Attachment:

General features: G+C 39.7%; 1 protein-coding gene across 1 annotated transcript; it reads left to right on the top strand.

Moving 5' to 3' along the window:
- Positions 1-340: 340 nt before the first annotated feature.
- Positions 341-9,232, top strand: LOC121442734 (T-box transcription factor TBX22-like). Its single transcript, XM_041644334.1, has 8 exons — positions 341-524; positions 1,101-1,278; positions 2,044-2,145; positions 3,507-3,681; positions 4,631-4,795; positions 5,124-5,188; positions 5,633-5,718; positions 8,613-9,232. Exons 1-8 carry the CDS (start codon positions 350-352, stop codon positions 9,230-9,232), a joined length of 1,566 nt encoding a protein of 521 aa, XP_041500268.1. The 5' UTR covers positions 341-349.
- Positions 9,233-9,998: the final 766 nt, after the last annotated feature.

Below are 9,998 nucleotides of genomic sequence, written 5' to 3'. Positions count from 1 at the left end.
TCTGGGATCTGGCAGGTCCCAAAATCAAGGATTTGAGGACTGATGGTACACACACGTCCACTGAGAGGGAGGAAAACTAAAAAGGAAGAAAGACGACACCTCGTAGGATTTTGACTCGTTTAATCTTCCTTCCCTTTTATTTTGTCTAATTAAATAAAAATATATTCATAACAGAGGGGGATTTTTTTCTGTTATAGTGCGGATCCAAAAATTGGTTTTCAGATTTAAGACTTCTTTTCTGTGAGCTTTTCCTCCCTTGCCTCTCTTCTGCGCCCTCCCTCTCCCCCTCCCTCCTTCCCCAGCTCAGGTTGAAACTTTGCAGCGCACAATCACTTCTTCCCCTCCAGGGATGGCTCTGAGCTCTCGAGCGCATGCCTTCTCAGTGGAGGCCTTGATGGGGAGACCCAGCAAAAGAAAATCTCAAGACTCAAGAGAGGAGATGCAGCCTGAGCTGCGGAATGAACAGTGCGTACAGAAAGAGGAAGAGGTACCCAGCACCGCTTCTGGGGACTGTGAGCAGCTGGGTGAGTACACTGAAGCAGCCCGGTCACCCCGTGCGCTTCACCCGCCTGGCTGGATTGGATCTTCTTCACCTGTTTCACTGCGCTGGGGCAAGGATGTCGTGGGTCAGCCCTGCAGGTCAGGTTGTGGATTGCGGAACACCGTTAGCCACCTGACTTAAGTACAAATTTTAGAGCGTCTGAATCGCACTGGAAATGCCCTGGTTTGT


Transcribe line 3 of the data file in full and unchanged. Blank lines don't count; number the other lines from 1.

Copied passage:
- Positions 1-340: 340 nt before the first annotated feature.